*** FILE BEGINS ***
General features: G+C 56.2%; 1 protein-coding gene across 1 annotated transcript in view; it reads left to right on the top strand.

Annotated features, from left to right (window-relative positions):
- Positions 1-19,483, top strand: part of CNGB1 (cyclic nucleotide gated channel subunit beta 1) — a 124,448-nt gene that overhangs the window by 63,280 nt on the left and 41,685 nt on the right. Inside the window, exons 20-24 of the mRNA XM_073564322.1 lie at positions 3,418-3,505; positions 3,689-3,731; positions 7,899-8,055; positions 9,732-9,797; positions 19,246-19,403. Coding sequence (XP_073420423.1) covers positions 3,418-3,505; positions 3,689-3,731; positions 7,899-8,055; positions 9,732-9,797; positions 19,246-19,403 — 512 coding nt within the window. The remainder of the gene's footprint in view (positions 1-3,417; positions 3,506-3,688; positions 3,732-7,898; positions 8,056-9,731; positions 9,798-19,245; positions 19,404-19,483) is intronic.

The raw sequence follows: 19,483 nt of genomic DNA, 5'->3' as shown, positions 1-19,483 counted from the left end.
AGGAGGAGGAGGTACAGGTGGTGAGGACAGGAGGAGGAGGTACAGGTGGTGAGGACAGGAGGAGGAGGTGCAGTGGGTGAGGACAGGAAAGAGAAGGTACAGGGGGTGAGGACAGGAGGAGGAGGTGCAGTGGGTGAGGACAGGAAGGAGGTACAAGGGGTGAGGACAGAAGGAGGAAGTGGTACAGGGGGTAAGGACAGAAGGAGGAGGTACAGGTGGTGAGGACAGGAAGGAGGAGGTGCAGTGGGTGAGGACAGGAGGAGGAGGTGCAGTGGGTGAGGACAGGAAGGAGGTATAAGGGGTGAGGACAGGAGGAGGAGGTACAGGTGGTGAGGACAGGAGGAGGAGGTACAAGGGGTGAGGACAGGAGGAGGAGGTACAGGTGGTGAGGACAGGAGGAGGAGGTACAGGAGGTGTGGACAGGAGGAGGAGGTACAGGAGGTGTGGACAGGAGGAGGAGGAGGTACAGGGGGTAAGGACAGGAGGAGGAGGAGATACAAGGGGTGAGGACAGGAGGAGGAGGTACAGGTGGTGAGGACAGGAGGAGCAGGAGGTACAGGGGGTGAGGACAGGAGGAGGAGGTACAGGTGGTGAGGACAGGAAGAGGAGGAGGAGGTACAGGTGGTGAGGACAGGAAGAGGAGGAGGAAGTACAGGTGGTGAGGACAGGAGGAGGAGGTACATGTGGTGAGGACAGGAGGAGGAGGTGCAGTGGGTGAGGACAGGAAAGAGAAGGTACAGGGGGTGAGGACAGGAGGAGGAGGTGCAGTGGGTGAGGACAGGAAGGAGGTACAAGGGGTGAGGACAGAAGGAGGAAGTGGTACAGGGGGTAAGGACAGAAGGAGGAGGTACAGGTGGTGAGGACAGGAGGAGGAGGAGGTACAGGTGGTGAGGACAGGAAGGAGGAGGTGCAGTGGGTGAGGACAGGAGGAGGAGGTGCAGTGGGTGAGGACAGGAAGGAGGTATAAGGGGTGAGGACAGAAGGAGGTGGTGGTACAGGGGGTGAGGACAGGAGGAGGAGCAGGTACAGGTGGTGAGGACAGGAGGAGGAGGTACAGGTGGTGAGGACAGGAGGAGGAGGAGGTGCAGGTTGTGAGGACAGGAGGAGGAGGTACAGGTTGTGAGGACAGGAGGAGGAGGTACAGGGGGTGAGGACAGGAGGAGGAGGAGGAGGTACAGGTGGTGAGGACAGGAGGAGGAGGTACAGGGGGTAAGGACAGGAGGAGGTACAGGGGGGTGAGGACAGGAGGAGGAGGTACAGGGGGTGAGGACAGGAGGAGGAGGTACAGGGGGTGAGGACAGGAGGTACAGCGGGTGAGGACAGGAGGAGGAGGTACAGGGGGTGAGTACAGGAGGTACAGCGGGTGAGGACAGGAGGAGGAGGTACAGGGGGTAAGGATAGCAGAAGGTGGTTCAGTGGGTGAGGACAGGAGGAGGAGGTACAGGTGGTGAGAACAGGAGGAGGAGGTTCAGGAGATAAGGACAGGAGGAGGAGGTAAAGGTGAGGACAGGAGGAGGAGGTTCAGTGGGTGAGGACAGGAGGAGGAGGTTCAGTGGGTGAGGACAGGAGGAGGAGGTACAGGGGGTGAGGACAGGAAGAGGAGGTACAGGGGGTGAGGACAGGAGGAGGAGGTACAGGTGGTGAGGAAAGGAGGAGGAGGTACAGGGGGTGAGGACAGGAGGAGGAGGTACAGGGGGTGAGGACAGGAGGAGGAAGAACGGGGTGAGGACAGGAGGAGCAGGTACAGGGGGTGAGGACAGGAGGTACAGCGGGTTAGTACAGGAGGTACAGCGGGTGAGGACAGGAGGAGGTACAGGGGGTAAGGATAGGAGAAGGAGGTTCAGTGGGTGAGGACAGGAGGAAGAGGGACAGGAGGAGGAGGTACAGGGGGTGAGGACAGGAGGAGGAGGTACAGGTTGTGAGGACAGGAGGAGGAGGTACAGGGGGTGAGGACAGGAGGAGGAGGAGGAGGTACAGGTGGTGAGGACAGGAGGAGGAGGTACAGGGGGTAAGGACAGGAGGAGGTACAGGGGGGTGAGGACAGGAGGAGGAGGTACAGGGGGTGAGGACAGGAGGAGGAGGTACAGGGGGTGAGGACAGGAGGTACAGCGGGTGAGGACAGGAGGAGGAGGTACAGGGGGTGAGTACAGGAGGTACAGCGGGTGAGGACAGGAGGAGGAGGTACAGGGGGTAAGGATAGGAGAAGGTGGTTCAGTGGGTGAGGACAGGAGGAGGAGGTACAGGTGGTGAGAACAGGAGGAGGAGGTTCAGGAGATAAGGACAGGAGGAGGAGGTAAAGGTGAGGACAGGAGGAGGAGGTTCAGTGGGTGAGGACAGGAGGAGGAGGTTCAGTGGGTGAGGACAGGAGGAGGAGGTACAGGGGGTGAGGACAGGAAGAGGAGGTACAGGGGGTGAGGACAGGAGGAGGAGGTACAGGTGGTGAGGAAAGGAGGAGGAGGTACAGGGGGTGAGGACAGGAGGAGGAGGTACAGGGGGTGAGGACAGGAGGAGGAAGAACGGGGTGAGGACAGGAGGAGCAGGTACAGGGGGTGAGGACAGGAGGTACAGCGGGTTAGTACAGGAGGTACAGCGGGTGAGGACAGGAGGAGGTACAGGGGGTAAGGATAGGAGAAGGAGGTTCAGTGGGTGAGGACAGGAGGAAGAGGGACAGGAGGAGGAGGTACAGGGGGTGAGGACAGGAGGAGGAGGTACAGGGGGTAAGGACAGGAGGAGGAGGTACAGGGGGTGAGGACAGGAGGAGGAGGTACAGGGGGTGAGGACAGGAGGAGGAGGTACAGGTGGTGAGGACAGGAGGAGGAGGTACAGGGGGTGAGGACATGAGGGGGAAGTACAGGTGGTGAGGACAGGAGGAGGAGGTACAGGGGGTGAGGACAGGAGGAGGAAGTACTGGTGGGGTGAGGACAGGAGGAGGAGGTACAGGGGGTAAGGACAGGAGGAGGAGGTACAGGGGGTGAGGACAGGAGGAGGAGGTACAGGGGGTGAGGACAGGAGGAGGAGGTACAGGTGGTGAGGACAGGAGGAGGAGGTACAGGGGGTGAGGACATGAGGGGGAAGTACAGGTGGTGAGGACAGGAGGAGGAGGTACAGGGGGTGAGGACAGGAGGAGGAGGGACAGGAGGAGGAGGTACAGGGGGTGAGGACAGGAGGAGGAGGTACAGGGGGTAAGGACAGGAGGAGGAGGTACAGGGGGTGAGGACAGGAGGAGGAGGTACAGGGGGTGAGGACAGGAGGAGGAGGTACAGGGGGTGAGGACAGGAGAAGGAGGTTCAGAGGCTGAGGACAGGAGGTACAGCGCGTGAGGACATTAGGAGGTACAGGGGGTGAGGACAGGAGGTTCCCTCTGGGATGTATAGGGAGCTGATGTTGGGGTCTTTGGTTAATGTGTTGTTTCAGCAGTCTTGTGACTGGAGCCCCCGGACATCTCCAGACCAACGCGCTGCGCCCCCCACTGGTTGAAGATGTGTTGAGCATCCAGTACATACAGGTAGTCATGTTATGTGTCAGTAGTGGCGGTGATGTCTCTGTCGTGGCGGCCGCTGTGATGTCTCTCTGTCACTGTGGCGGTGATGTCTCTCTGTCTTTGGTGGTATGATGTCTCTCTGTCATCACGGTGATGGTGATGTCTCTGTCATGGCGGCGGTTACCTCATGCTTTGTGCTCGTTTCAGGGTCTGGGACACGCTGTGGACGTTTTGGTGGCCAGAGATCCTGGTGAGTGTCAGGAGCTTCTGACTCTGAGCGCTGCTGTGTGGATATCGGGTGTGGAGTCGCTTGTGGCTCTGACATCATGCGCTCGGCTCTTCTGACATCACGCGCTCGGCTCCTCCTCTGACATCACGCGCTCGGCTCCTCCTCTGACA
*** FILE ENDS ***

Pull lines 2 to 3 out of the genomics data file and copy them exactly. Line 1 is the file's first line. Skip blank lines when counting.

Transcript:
Annotated features, from left to right (window-relative positions):
- Positions 1-19,483, top strand: part of CNGB1 (cyclic nucleotide gated channel subunit beta 1) — a 124,448-nt gene that overhangs the window by 63,280 nt on the left and 41,685 nt on the right. Inside the window, exons 20-24 of the mRNA XM_073564322.1 lie at positions 3,418-3,505; positions 3,689-3,731; positions 7,899-8,055; positions 9,732-9,797; positions 19,246-19,403. Coding sequence (XP_073420423.1) covers positions 3,418-3,505; positions 3,689-3,731; positions 7,899-8,055; positions 9,732-9,797; positions 19,246-19,403 — 512 coding nt within the window. The remainder of the gene's footprint in view (positions 1-3,417; positions 3,506-3,688; positions 3,732-7,898; positions 8,056-9,731; positions 9,798-19,245; positions 19,404-19,483) is intronic.